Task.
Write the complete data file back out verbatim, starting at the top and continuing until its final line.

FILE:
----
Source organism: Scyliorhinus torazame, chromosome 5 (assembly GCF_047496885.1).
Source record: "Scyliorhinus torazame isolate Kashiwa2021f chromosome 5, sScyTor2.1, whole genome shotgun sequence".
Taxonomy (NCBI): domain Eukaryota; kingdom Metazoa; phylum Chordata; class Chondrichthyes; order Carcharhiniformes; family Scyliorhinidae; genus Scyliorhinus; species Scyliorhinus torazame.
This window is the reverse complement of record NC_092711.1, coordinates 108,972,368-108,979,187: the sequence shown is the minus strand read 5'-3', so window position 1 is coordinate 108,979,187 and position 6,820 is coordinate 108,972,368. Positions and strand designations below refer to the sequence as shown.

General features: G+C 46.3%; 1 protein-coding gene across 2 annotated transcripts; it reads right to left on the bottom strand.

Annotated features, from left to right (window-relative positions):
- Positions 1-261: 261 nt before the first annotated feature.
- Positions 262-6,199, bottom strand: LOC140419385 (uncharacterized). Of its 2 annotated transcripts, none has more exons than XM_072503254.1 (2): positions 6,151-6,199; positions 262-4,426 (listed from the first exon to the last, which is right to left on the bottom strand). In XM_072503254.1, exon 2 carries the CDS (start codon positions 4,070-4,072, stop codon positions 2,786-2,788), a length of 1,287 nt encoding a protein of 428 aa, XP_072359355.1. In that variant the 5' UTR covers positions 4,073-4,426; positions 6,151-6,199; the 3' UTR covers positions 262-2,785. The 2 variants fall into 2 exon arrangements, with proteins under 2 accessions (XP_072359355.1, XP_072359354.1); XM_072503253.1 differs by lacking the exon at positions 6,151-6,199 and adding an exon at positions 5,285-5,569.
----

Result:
Source organism: Scyliorhinus torazame, chromosome 5 (assembly GCF_047496885.1).
Source record: "Scyliorhinus torazame isolate Kashiwa2021f chromosome 5, sScyTor2.1, whole genome shotgun sequence".
Taxonomy (NCBI): domain Eukaryota; kingdom Metazoa; phylum Chordata; class Chondrichthyes; order Carcharhiniformes; family Scyliorhinidae; genus Scyliorhinus; species Scyliorhinus torazame.
This window is the reverse complement of record NC_092711.1, coordinates 108,972,368-108,979,187: the sequence shown is the minus strand read 5'-3', so window position 1 is coordinate 108,979,187 and position 6,820 is coordinate 108,972,368. Positions and strand designations below refer to the sequence as shown.

General features: G+C 46.3%; 1 protein-coding gene across 2 annotated transcripts; it reads right to left on the bottom strand.

Annotated features, from left to right (window-relative positions):
- Positions 1-261: 261 nt before the first annotated feature.
- Positions 262-6,199, bottom strand: LOC140419385 (uncharacterized). Of its 2 annotated transcripts, none has more exons than XM_072503254.1 (2): positions 6,151-6,199; positions 262-4,426 (listed from the first exon to the last, which is right to left on the bottom strand). In XM_072503254.1, exon 2 carries the CDS (start codon positions 4,070-4,072, stop codon positions 2,786-2,788), a length of 1,287 nt encoding a protein of 428 aa, XP_072359355.1. In that variant the 5' UTR covers positions 4,073-4,426; positions 6,151-6,199; the 3' UTR covers positions 262-2,785. The 2 variants fall into 2 exon arrangements, with proteins under 2 accessions (XP_072359355.1, XP_072359354.1); XM_072503253.1 differs by lacking the exon at positions 6,151-6,199 and adding an exon at positions 5,285-5,569.